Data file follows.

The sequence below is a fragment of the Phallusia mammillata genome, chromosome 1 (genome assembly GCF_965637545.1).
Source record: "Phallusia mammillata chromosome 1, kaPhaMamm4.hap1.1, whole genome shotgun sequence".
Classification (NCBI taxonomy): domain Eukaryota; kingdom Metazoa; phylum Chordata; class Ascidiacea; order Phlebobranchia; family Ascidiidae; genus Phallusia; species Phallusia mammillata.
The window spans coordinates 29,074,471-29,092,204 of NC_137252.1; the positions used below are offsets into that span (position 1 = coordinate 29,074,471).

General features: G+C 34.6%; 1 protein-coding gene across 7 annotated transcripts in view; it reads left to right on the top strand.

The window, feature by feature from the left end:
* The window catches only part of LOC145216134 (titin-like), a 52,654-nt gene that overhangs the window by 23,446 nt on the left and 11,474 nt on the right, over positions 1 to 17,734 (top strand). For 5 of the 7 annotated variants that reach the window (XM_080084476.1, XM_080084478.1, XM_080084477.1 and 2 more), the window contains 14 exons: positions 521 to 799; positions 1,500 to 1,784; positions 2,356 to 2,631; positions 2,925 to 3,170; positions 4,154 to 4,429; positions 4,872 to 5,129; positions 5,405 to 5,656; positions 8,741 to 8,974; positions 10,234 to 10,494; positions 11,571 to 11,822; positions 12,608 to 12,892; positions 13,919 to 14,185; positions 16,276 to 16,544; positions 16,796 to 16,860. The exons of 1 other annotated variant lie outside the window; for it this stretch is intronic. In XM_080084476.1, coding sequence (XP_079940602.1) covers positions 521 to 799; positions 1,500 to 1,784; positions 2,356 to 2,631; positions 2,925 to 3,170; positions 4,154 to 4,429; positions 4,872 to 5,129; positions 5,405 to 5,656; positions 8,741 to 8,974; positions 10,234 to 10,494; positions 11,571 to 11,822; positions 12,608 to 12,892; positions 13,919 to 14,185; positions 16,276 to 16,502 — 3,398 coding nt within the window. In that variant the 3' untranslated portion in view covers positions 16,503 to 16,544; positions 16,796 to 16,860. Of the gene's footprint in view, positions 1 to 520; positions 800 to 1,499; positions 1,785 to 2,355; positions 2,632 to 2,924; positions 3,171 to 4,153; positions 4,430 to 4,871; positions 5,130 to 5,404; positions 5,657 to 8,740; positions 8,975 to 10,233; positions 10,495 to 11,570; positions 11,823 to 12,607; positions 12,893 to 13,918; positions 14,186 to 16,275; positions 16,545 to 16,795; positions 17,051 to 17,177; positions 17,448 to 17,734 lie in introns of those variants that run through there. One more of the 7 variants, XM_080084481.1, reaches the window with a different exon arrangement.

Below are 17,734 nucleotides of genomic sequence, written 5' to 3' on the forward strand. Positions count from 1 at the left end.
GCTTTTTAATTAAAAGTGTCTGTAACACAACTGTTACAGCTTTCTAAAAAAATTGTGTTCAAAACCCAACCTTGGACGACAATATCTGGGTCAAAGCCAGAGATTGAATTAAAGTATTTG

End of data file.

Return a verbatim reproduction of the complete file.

The sequence below is a fragment of the Phallusia mammillata genome, chromosome 1 (genome assembly GCF_965637545.1).
Source record: "Phallusia mammillata chromosome 1, kaPhaMamm4.hap1.1, whole genome shotgun sequence".
Classification (NCBI taxonomy): domain Eukaryota; kingdom Metazoa; phylum Chordata; class Ascidiacea; order Phlebobranchia; family Ascidiidae; genus Phallusia; species Phallusia mammillata.
The window spans coordinates 29,074,471-29,092,204 of NC_137252.1; the positions used below are offsets into that span (position 1 = coordinate 29,074,471).

General features: G+C 34.6%; 1 protein-coding gene across 7 annotated transcripts in view; it reads left to right on the top strand.

The window, feature by feature from the left end:
* The window catches only part of LOC145216134 (titin-like), a 52,654-nt gene that overhangs the window by 23,446 nt on the left and 11,474 nt on the right, over positions 1 to 17,734 (top strand). For 5 of the 7 annotated variants that reach the window (XM_080084476.1, XM_080084478.1, XM_080084477.1 and 2 more), the window contains 14 exons: positions 521 to 799; positions 1,500 to 1,784; positions 2,356 to 2,631; positions 2,925 to 3,170; positions 4,154 to 4,429; positions 4,872 to 5,129; positions 5,405 to 5,656; positions 8,741 to 8,974; positions 10,234 to 10,494; positions 11,571 to 11,822; positions 12,608 to 12,892; positions 13,919 to 14,185; positions 16,276 to 16,544; positions 16,796 to 16,860. The exons of 1 other annotated variant lie outside the window; for it this stretch is intronic. In XM_080084476.1, coding sequence (XP_079940602.1) covers positions 521 to 799; positions 1,500 to 1,784; positions 2,356 to 2,631; positions 2,925 to 3,170; positions 4,154 to 4,429; positions 4,872 to 5,129; positions 5,405 to 5,656; positions 8,741 to 8,974; positions 10,234 to 10,494; positions 11,571 to 11,822; positions 12,608 to 12,892; positions 13,919 to 14,185; positions 16,276 to 16,502 — 3,398 coding nt within the window. In that variant the 3' untranslated portion in view covers positions 16,503 to 16,544; positions 16,796 to 16,860. Of the gene's footprint in view, positions 1 to 520; positions 800 to 1,499; positions 1,785 to 2,355; positions 2,632 to 2,924; positions 3,171 to 4,153; positions 4,430 to 4,871; positions 5,130 to 5,404; positions 5,657 to 8,740; positions 8,975 to 10,233; positions 10,495 to 11,570; positions 11,823 to 12,607; positions 12,893 to 13,918; positions 14,186 to 16,275; positions 16,545 to 16,795; positions 17,051 to 17,177; positions 17,448 to 17,734 lie in introns of those variants that run through there. One more of the 7 variants, XM_080084481.1, reaches the window with a different exon arrangement.

Below are 17,734 nucleotides of genomic sequence, written 5' to 3' on the forward strand. Positions count from 1 at the left end.
GCTTTTTAATTAAAAGTGTCTGTAACACAACTGTTACAGCTTTCTAAAAAAATTGTGTTCAAAACCCAACCTTGGACGACAATATCTGGGTCAAAGCCAGAGATTGAATTAAAGTATTTG